Some of the areas I think our team could improve on if we were to continue working together largely relate to some of the issues I could personally improve on. I think both personally and as a team we could further improve on our ability to refine issues and improve on how we estimate the weights for issues. This problem specifically occurred with the implementation of the Angular form where I think it took a lot more time and had more issues than we originally anticipated. Additionally, I think our team could improve on keeping track of overall project progress for meeting deadlines and maybe work towards setting estimated deadlines in all issues with times and dates for issues to be completed. Again, this would help to avoid a last-minute meeting where a lot of work needs to be done in a single day to finish features (or the project). Finally, I think that everyone in our team could work on reviewing more merge requests so that this work is more evenly split and gives others (including me) time to work on their own features.

Overall, I am very happy with the progress our team made during this final sprint and I am especially impressed with how everyone worked together Sunday to finish all of the features we needed for this project to be in a good and working state.

From the blog CS@Worcester – Chris' Computer Science Blog by cradkowski and used with permission of the author. All other rights reserved by the author.

Sprint Retrospective #3 made a stub for registration component Discuss with Register Guest about endpoint to get all guests Implement register-guest-service Create Docker container Running REST API Create Docker container Running ApproveGuestWebUI Style guest-list component Implement guest-list-component in ApproveGuestWebUI Implement data-service in ApproveGuestWebUI Create Header for ApproveGuestWebUI Determine design for frontend component that will display guests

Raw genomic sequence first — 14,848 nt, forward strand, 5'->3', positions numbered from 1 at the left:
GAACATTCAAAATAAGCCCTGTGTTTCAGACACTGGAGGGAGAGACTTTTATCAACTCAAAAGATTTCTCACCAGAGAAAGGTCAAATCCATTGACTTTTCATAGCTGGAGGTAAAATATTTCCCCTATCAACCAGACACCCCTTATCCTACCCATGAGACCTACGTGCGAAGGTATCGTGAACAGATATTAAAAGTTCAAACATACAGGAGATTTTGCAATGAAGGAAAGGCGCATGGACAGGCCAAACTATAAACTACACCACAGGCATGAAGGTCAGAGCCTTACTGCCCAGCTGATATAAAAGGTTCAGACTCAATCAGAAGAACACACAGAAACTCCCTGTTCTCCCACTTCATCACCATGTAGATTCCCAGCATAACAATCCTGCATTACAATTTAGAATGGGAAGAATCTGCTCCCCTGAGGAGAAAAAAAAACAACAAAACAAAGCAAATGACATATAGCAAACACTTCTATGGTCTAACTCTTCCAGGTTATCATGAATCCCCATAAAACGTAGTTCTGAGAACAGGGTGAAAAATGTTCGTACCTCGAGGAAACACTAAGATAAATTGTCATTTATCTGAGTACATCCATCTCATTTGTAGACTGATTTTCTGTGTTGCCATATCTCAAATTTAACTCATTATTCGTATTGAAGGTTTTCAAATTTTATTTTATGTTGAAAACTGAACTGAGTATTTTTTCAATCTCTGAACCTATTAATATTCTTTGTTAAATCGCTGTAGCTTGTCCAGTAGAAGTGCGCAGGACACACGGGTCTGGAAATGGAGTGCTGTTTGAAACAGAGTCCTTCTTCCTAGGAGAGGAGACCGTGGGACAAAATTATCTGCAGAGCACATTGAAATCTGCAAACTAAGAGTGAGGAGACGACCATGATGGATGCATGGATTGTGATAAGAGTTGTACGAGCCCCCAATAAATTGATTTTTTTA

This was the first that was entirely online and remote and because our team now had the experience of how to work on this project online thanks to the last sprint, it went a lot smoother and we got a lot of difficult work done. Something I felt worked very well was on Mondays and Wednesdays we would write in discord what we have done since the last stand up, what we plan to do and any issues that we were facing. By using this channel consistently, our team had great communication on where we were in the sprint and where we were heading with the time remaining. Schedules and situations affected our ability to meet in zoom at the normal class time, but we all compromised and tried to make time for one another to answer questions and work together on the sprint, which to me was very thoughtful and helpful for this sprint. This sprint was our strongest sprint out of the three, in my opinion, because we were able to accomplish a lot and almost finalized what we set out to do from the very beginning which is very impressive given the circumstances. As a team, I think we could have met at least one more time outside of the normal sprint days to really get more work done and be more responsive to issues and how we could work to help one another. Our team should have made a schedule of what days and times we would meet to work on the issues rather than just spur of the moment “lets all get on and work”, not to say that didn’t work, but having a schedule would have made it easier to get work done and plan out the week. I think I should have asked what more I could have done to help with this sprint because I found myself only doing small tasks that related to the backed because that’s what I felt comfortable with and knew I could do. I should have asked to help with different aspects of the front end and tried to learn more about what they were doing and how I could help. Moving forward I will be more proactive with other aspects of a sprint and ask about how things work even if I am not directly working on it, so that if I do need to work on it, then I can just get right into the work that needs to be done. I also feel that I got complacent and lazy due to being at home and surrounded by distractions and no motivation to get work for the sprint done. If we had another sprint and more time to work on this project I would suggest that we try to stay in touch with one another more frequently, make a schedule of when to meet, and try to teach one another about what we have done on the project in more depth. Overall I am extremely proud of my team and what we have accomplished in this final sprint and I wish we had more time to work on this great project.

From the blog CS@Worcester – Tyler Quist’s CS Blog by Tyler Quist and used with permission of the author. All other rights reserved by the author.